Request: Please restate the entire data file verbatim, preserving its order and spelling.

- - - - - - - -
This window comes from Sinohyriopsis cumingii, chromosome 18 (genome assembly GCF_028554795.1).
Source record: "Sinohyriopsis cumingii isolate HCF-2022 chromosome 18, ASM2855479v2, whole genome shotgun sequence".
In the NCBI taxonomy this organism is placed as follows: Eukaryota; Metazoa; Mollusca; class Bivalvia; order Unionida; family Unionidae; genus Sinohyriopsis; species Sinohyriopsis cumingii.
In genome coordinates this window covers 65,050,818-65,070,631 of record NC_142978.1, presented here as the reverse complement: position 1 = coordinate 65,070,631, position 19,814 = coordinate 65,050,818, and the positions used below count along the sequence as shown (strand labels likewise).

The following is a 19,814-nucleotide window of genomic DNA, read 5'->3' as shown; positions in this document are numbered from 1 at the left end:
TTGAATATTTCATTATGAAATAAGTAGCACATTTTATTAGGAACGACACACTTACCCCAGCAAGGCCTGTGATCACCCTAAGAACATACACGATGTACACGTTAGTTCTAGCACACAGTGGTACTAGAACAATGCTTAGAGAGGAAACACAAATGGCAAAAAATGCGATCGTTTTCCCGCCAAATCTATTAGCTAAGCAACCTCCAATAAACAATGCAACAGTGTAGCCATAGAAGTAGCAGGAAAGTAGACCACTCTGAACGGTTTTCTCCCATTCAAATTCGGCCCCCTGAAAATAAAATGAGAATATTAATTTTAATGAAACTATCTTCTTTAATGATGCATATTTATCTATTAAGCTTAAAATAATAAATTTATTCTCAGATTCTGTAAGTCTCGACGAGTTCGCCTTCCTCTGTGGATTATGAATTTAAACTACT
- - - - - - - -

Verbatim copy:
This window comes from Sinohyriopsis cumingii, chromosome 18 (genome assembly GCF_028554795.1).
Source record: "Sinohyriopsis cumingii isolate HCF-2022 chromosome 18, ASM2855479v2, whole genome shotgun sequence".
In the NCBI taxonomy this organism is placed as follows: Eukaryota; Metazoa; Mollusca; class Bivalvia; order Unionida; family Unionidae; genus Sinohyriopsis; species Sinohyriopsis cumingii.
In genome coordinates this window covers 65,050,818-65,070,631 of record NC_142978.1, presented here as the reverse complement: position 1 = coordinate 65,070,631, position 19,814 = coordinate 65,050,818, and the positions used below count along the sequence as shown (strand labels likewise).

The following is a 19,814-nucleotide window of genomic DNA, read 5'->3' as shown; positions in this document are numbered from 1 at the left end:
TTGAATATTTCATTATGAAATAAGTAGCACATTTTATTAGGAACGACACACTTACCCCAGCAAGGCCTGTGATCACCCTAAGAACATACACGATGTACACGTTAGTTCTAGCACACAGTGGTACTAGAACAATGCTTAGAGAGGAAACACAAATGGCAAAAAATGCGATCGTTTTCCCGCCAAATCTATTAGCTAAGCAACCTCCAATAAACAATGCAACAGTGTAGCCATAGAAGTAGCAGGAAAGTAGACCACTCTGAACGGTTTTCTCCCATTCAAATTCGGCCCCCTGAAAATAAAATGAGAATATTAATTTTAATGAAACTATCTTCTTTAATGATGCATATTTATCTATTAAGCTTAAAATAATAAATTTATTCTCAGATTCTGTAAGTCTCGACGAGTTCGCCTTCCTCTGTGGATTATGAATTTAAACTACT